July 20th, 2010
In an unexpected and unprecedented move for Florida – the Florida Supreme Court has now ordered the empanelment of a 23 person “commission” to be directed by Justice James Perry, a recently appointed member of the Florida Supreme Court, to study the cause of wrongful convictions in Florida. It has long been recognized that Florida leads the country in the number of wrongful convictions, especially in capital cases, accounting for at least 26 of the 130 exonerations of wrongfully convicted and condemned prisoners in the United States in this past quarter of a century.
However, until now Florida has adamantly refused to look into this virtual epidemic of injustice plaguing the state, even while other states with alarmingly high rates if wrongful convictions previously empanelled their own commissions to study the problem.
For example, the State of Illinois had previously recognized that a high rate of wrongful convictions in capital cases existed and empanelled an independent commission to study the problem resulting in then Illinois Governor Ryan declaring the Illinois death penalty fundamentally flawed and ordered the commutation of all death sentences – and simultaneously granted full pardons and releases to (9) nine death sentenced prisoners upon evidence of their innocence being uncovered by journalist students.
More recently a comprehensive study by the American Bar Association on Florida’s death penalty found that Florida’s system is “fundamentally flawed” and called for an immediate moratorium on all executions in Florida until an independent commission could study the manner in which Florida convicts and condemns death sentenced prisoners, and the adequacy of Florida’s capital post conviction review process that is the primary means in which wrongfully convicted prisoners can pursue the legal relief necessary to lead to their exoneration.
Until now Florida has refused to even consider conducting such a study, which comes as a surprise that it is the newly appointed Chief Justice Charles Canady, who as one of his first official acts of office has called for the creation of this commission.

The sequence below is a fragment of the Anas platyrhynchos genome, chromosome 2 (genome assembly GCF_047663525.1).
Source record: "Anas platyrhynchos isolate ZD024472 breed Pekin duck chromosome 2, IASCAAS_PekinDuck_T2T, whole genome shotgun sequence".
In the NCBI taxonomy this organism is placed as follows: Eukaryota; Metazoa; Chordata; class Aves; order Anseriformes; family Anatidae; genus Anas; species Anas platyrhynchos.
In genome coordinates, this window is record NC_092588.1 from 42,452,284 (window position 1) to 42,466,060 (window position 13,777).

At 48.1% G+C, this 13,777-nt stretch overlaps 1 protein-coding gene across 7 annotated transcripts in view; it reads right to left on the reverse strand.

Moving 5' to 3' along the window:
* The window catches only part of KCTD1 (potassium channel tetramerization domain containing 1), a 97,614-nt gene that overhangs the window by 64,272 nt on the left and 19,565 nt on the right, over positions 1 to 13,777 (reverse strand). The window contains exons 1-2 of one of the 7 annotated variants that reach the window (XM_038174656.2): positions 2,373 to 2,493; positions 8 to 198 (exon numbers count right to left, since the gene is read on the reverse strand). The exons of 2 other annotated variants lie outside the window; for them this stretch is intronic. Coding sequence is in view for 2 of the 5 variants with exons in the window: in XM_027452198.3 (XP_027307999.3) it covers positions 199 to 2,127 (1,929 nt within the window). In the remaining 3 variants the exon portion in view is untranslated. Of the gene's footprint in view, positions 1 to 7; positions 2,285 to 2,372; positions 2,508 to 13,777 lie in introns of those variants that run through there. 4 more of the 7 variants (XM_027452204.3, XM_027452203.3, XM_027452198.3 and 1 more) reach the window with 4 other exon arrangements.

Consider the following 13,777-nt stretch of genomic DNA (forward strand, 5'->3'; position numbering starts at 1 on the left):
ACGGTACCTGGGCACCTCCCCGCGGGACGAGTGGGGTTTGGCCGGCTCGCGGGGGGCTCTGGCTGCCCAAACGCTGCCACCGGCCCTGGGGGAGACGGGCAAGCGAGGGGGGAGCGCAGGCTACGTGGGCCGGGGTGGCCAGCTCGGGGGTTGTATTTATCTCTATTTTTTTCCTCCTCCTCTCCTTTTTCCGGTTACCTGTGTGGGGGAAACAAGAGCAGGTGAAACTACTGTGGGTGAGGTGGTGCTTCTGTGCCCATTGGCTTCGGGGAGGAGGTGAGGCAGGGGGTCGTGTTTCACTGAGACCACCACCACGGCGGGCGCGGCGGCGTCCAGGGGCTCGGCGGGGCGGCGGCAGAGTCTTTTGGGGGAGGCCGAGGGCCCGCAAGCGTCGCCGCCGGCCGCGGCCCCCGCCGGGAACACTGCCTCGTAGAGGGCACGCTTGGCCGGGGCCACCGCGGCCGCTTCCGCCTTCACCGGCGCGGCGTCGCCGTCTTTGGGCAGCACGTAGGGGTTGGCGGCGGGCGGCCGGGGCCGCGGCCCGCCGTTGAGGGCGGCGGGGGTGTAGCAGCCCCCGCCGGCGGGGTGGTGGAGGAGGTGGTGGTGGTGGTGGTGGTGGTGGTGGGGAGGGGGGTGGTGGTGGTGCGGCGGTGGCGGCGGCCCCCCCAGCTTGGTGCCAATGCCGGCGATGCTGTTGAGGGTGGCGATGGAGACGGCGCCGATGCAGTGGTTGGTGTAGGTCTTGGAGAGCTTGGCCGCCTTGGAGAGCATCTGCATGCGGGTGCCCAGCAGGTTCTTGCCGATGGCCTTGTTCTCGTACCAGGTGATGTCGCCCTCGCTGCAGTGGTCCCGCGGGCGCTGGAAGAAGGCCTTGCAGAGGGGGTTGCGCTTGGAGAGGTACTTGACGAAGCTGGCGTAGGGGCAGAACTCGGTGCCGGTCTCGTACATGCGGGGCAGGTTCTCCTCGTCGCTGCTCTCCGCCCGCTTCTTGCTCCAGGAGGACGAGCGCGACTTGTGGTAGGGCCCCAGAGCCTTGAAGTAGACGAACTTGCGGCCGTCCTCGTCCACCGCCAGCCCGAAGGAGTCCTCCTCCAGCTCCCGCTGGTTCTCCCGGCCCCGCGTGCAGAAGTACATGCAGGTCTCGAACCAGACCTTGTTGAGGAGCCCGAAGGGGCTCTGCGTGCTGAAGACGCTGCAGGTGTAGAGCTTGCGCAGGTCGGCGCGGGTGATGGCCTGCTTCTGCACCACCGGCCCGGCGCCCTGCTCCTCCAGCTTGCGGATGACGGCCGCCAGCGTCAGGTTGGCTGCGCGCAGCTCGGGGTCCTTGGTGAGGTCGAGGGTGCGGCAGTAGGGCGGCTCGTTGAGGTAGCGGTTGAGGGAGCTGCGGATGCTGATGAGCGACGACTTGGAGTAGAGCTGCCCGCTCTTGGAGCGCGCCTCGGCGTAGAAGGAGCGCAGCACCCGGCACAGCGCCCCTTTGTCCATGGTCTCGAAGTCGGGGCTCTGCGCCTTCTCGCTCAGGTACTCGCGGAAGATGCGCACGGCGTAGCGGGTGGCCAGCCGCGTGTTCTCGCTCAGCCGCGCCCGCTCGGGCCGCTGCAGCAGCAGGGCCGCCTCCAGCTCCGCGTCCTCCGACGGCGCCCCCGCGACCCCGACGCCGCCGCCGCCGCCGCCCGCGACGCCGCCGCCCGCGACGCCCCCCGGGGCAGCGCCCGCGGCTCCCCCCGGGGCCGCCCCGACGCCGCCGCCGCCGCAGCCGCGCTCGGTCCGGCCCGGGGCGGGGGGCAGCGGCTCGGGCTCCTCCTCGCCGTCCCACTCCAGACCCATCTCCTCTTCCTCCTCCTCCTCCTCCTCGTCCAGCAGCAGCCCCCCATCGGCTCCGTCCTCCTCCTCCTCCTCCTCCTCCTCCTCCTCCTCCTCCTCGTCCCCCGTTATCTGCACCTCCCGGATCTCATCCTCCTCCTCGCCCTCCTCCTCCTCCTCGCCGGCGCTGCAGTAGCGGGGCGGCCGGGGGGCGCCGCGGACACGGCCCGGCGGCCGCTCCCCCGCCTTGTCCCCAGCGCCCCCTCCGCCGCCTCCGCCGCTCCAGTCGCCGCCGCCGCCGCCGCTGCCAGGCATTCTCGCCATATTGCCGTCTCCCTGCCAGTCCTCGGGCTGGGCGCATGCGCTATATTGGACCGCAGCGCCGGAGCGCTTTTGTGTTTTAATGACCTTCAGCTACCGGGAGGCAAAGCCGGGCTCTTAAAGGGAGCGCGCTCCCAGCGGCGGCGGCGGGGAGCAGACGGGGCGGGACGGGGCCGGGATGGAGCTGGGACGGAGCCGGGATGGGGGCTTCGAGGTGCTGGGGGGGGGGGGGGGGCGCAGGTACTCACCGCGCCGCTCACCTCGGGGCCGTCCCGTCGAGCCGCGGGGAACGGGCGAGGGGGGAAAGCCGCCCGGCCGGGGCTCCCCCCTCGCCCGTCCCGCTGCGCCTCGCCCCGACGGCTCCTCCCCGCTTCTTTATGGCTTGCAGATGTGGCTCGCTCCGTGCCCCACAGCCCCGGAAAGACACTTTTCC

Justice Canady himself was only recently appointed to the Florida Supreme Court and has spent most of his career catering to ultra-conservative politics in Florida, and been an outspoken proponent to the death penalty. Prior to Justice Canady’s political appointment to the Florida Supreme Court in 2008 by Governor Charlie Crist, Chief Justice Canady served as general counsel for republican Governor Jeb Bush. Under Gov. Bush Canady pushed through the “Death Penalty Reform Act of 2000,” which enacted statutory provisions streamlining Florida’s capital post conviction review process, adopting an appellate format which almost copied verbatim the Texas death penalty appeal process ~ with the same objective as Texas ~ to reduce the post conviction review process to nothing more than a deliberate pretense and expedite executions even if it meant executing innocent victims.
Before these draconian statutes could be put into effect, the Florida Supreme Court declared them unconstitutional over then General Counsel Canady’s strenuous objections. See, Amendments of Florida Rules of Criminal Procedure, Rule 3.851, 3.852, and 3.853, 797 So 2d 1213 (Fla. 2001). However, in a concession to the conservative political push to expedite executions, the Florida Supreme Court adopted new rules governing death penalty post conviction appeals making it substantially more difficult for wrongfully convicted, death sentenced prisoners to pursue the necessary post conviction review to prove their innocence.
During this time, numerous high level state and federal judges and justices began to publically acknowledge that because of the political tampering of the death penalty post conviction review process, innocent people were being executed. See, “Justice Questions Guilt of Executed,” Gainesville Sun, December 24, 1999 (Former Florida Supreme Court Justice Gerald Kogan publically acknowledging that Florida has “without a doubt” executed innocent prisoners); “Justice has doubts about death penalty,” St. Petersburg Times, July 4, 2001 (U.S. Supreme Court Justice Sandra Day O’Conner acknowledging that innocent people are being executed)
Equally so, in a comprehensive in depth study of capital cases by the Chicago Tribune, Florida was cited as having an especially high rate of wrongful convictions in capital cases with systematic prosecutorial misconduct being the primary cause for innocent men and women being condemned to death. See, “Verdict Dishonor,” Chicago Tribune, January 10, 1999 and see, “Innocent on Death Row,” Washington Post, April 4, 2000.
Just last month (June 2010) Justice Canady was named Chief Justice for the Florida Supreme Court, a position he will hold for the next to years. The questions now is whether Chief Justice Canady’s call for a commission to study the cause of wrongful convictions is the product of a more enlightened individual now reluctantly aware of the fundamental flaws in Florida’s judicial system ~ or is this newly empanelled commission to be nothing more than a deliberate pretense intended to disingenuously whitewash Florida’s unconscionable history of wrongful convictions?